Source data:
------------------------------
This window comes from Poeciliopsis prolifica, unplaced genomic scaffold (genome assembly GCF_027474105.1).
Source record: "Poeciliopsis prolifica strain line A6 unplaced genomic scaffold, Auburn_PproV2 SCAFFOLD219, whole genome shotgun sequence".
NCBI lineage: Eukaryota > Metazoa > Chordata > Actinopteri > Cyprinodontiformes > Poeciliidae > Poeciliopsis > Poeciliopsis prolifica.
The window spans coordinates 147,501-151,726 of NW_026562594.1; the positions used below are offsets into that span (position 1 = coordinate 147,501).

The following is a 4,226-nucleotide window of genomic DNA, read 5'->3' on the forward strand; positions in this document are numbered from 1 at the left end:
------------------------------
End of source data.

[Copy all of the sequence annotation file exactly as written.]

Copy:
This window comes from Poeciliopsis prolifica, unplaced genomic scaffold (genome assembly GCF_027474105.1).
Source record: "Poeciliopsis prolifica strain line A6 unplaced genomic scaffold, Auburn_PproV2 SCAFFOLD219, whole genome shotgun sequence".
NCBI lineage: Eukaryota > Metazoa > Chordata > Actinopteri > Cyprinodontiformes > Poeciliidae > Poeciliopsis > Poeciliopsis prolifica.
The window spans coordinates 147,501-151,726 of NW_026562594.1; the positions used below are offsets into that span (position 1 = coordinate 147,501).

The following is a 4,226-nucleotide window of genomic DNA, read 5'->3' on the forward strand; positions in this document are numbered from 1 at the left end: